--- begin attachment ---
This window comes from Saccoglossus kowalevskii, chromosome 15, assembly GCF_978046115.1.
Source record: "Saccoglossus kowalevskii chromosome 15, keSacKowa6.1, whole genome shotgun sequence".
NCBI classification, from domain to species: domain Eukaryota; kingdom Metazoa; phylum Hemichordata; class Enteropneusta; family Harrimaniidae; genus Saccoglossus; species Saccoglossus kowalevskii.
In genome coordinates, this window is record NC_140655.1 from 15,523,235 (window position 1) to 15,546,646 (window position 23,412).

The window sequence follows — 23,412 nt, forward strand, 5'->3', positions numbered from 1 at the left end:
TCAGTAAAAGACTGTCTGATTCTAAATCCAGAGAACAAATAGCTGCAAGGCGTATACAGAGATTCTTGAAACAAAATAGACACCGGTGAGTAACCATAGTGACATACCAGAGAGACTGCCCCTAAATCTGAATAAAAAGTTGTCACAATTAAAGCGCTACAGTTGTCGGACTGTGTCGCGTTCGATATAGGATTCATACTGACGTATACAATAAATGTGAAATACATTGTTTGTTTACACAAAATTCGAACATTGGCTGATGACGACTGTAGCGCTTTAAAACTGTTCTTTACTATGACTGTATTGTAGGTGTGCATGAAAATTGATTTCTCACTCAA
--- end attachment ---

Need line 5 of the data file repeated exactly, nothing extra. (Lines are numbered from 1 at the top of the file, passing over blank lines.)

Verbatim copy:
The window sequence follows — 23,412 nt, forward strand, 5'->3', positions numbered from 1 at the left end: